It has been over a week since the SEIU-backed protests against fast food brands. Unions used tax day as their backdrop, with the goal of drawing attention to a two-year-old rallying cry of labor groups for a more, “livable, hourly wage.”  Many of the protestors were union-backed and paid to be there, few actually workers in the fast food industry. 

The “Fight for $15” campaign had announced protests in more than 200 cities, but activity appeared to top out at around 70 cities.  The protests followed a similar “script” as previous days of action with workers and far more non-employee agitators chanting and waving signs with many of the larger cities experiencing acts of civil disobedience, disruption of street traffic, and protesters entering store locations. 


The SEIU-backed protests were successful in getting broad placement in print media and in regional television news outlets, but the National Day of Action was largely ignored by national media. So, at this point are SEIU members beginning to question whether the protests and a few clips in local media outlets are worth the astronomical cost of this orchestrated campaign? According to reports filed with the U.S. Department of Labor, the SEIU has invested at least $50 million into the fast food campaigns over the last two years.

That's a huge amount of money to spend smearing the reputations of fast food brands while failing to organize not one of the 3.6 million workers employed in the fast food industry. Millions of dollars have been spent on this faux grassroots campaign purportedly led by workers. The SEIU had dumped tremendous amounts into social media ads, PR firms, paid protesters, and even the t-shirts and signs worn and held by activists.

The question for the SEIU is, how can the trumpeted protests continue before the public and the union's own members grow weary of the costly street theater?  The Washington Post recently reported that the United Food and Commercial Workers (UFCW) membership voted for new leadership on the promise of slashing funding to the OUR Walmart campaign.  Traditionally, unions have focused the brunt of their treasuries on activities directly related to servicing existing members and gaining new members.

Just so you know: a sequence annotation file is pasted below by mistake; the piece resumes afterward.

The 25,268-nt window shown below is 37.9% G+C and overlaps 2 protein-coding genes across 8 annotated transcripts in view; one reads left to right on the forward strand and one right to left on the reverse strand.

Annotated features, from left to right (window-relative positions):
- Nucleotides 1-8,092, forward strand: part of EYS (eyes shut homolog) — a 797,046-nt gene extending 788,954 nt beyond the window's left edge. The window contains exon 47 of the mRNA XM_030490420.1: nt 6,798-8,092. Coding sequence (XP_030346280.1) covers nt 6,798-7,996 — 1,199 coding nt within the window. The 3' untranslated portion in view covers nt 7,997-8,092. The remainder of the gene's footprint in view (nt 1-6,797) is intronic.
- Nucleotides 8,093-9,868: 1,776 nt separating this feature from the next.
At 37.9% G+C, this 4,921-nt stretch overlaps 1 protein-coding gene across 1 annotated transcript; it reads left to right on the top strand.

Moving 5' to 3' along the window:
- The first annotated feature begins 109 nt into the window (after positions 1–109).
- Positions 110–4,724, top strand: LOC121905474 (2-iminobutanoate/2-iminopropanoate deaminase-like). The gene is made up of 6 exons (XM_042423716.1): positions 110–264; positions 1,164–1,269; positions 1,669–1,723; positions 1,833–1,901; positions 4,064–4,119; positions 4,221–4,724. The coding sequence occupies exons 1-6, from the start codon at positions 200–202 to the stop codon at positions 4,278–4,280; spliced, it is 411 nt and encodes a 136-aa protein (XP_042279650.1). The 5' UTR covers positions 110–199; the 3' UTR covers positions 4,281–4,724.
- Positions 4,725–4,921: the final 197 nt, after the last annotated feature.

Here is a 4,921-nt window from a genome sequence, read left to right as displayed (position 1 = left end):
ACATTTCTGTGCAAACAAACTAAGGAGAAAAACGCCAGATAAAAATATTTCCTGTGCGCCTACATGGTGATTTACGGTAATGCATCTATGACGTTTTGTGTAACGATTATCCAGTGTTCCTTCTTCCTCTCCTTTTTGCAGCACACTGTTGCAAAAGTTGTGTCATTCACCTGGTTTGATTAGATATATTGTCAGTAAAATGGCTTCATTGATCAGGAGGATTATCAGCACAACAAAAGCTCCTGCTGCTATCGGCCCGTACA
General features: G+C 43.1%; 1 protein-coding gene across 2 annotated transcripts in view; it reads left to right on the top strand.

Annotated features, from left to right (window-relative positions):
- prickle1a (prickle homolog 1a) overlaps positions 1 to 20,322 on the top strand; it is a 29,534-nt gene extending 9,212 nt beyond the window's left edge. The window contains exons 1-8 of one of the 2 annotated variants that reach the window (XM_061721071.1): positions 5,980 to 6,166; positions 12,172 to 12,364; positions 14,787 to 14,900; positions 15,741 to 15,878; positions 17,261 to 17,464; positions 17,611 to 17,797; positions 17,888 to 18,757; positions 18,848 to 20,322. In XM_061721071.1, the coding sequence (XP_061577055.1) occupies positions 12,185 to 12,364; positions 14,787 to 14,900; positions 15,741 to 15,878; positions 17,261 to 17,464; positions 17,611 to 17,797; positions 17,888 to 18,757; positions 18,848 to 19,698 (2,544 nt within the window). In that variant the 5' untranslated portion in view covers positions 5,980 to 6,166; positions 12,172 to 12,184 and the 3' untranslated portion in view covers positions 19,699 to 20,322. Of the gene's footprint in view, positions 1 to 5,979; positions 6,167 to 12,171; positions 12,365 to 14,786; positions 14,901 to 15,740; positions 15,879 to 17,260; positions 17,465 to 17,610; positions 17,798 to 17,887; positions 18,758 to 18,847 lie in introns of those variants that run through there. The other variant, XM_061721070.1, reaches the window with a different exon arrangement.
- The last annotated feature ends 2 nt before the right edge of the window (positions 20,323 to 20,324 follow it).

Alternative organizing models, like the UFCW’s OUR Walmart effort, are expensive, lengthy and have yet to demonstrate a tangible return on investment in terms of new members.  As unions test new “alternative labor” organizing models to effectively organize within the service sector, existing union members are seeing services cut and pensions struggling to survive.  In this case, it appears the willingness to continue underwriting a campaign with no end in sight no longer exists.  Similarly, it has been reported that members of the SEIU are “grumbling” about a lack of return on investment – which means actually turning protestors into dues paying union members. 

Before anyone toasts the demise of alternative labor, the OUR Walmart campaign has been suspended before.  It’s predecessors, Wake Up Walmart and Making Change at Walmart, both experienced fits and starts as the SEIU and UFCW ramped up organizing efforts during periods of perceived opportunity. 

Ultimately, it remains to be seen how long the SEIU is willing to finance the "Fight for 15" campaign against members who expect a return on their hard-earned dues. The SEIU will undoubtedly stage additional protests this summer at an additional cost trying to make it appear to be an organic, worker-led effort. Just how long will members stomach a huge investment that until now has fallen short of the union's bloated promises?

Pratte is a senior adviser for Worker Center Watch, a business-backed, anti-union organization.